“5. Revocation of proposals and acceptances.—A proposal may be revoked at any time before the communication of its acceptance is complete as against the proposer, but not afterwards.
- The contents of the notice (Ex.P-1/4) from the Defendant clearly indicate that the agreement has been concluded and the offer of sale of the property was accepted by the plaintiff by performing the condition of payment of 10% of sale consideration in advance. The receipt of advance payment by the Defendant has confirmed that her offer of sale of suit property was accepted by the Plaintiff much before the legal notice and even the acceptance was fully communicated to Defendant. The communication of proposal by the Defendant and its acceptance was completed when the advance/token amount of sale consideration was paid by the Plaintiff and the Defendant issued receipt of part payment in writing. Thus the communication of both the proposal and its acceptance has been completed by either parties to each other four months prior to the so-called revocation through legal notice. Therefore, neither there was any occasion to revoke the offer nor the legal notice dated 21.9.2004 (Ex. P-1/4) after the completion of communication can be treated as revocation. Therefore, this issue is answered accordingly.
- Issues Nos.6 & 7 In view of the above discussion the agreement is capable of specific performance and the Plaintiff is entitled to the relief claimed. It is, therefore, ordered that Plaintiff’s suit is decreed as prayed except prayer clause (iii). The Plaintiff has already deposited balance sale consideration in Court. The Defendant is directed to execute proper sale deed in respect of Bungalow No.A-452, measuring 240 sq.yds, Block No.5, KDA Scheme No.24, Gulshan-e-Iqbal, Karachi, in favour of the Plaintiff within 30 days and she should immediately put the Plaintiff in possession of the suit premises on execution of the sale deed and hand over all original title documents to the Plaintiff. In case of her failure the Nazir of this Court should execute a proper sale deed in favour of the Plaintiff and ensure delivery of possession of suit property to the Plaintiff. The Defendant may realize the balance sale consideration amounting to Rs.40,50,000/- from the office of the Nazir of this Court on execution of sale deed and putting the Plaintiff in possession of suit property alongwith original title documents. The profit accrued to the balance sale consideration deposited by the Plaintiff in Court shall be given by the Nazir to the Plaintiff in terms of the order dated 20.12.2004 as succeeding party and also on the ground that the Plaintiff was out of possession and the Defendant without lawful excuse was in breach of the contract and enjoyed possession of suit property. The cost shall also be borne by the Defendant.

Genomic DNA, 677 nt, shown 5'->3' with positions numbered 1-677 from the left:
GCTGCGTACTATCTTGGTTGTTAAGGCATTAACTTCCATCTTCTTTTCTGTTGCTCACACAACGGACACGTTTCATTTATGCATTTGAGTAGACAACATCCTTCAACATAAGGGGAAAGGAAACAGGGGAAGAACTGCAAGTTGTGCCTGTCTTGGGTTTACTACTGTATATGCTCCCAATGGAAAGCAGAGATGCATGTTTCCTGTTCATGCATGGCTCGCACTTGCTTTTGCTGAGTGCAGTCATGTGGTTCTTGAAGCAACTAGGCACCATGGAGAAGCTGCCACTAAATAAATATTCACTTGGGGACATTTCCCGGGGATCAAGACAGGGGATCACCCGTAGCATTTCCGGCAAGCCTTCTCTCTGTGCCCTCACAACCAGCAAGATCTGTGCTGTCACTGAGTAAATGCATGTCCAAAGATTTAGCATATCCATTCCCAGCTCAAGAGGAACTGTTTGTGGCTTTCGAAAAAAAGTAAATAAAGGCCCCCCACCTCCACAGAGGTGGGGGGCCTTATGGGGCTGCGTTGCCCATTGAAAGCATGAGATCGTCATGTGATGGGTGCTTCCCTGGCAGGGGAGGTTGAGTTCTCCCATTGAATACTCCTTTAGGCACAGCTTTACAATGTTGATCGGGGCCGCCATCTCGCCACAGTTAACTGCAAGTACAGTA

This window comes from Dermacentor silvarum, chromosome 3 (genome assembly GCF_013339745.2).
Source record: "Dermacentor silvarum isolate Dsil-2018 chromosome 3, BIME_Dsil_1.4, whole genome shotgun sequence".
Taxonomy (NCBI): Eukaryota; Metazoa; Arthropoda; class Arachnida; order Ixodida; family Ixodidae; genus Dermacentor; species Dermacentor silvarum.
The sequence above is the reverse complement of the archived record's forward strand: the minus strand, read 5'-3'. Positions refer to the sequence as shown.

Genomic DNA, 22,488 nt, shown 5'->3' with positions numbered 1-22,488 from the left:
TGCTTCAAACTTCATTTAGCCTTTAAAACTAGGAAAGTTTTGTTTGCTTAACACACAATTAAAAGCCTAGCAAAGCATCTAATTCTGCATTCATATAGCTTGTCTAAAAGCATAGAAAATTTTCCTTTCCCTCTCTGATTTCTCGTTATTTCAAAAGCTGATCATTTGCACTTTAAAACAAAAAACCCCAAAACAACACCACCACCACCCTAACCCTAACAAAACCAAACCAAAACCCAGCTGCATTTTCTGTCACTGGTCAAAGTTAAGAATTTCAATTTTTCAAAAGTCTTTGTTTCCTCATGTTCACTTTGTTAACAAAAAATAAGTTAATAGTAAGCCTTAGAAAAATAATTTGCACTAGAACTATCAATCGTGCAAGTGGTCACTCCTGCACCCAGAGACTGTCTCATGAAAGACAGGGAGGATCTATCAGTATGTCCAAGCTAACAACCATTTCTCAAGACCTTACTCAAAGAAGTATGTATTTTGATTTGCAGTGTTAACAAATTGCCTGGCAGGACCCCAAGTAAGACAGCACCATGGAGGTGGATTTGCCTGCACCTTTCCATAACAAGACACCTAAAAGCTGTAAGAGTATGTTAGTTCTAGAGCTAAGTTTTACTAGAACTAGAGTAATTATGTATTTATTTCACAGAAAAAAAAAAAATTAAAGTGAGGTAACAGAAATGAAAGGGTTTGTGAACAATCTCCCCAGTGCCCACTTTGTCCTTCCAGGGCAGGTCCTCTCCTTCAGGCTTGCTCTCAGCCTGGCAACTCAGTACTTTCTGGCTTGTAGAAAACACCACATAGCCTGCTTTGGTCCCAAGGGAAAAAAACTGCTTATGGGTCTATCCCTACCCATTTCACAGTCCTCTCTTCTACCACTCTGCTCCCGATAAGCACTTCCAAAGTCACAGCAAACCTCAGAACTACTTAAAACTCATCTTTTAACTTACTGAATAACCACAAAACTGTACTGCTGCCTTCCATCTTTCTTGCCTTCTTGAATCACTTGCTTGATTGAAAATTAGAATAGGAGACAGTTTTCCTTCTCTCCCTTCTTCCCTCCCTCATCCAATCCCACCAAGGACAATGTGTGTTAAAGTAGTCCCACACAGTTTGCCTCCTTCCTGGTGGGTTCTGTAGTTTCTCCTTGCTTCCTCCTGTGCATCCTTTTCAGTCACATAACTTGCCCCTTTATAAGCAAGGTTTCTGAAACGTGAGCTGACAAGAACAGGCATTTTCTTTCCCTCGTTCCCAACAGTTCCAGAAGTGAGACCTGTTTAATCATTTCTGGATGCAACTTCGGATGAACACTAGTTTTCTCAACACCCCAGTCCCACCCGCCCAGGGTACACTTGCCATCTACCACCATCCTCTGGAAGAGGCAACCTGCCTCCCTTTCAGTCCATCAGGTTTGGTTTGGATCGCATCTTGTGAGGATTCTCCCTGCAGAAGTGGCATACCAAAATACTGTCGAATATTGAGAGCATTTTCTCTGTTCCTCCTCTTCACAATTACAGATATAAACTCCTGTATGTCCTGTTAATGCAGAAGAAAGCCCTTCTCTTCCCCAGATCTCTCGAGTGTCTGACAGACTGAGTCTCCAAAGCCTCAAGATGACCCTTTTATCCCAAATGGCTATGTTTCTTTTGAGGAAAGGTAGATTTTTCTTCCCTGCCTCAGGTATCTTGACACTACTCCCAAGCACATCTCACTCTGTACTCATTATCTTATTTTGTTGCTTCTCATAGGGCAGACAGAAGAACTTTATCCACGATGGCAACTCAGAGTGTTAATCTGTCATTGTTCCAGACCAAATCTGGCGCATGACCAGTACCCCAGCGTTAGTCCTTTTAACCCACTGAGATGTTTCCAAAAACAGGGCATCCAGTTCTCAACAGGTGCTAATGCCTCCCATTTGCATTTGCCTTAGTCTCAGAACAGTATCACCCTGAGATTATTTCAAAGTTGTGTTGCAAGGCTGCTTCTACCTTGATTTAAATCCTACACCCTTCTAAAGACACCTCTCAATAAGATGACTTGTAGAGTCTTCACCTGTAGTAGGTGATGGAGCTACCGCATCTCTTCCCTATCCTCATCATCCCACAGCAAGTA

ZC/M-19/Sindh Suit decreed.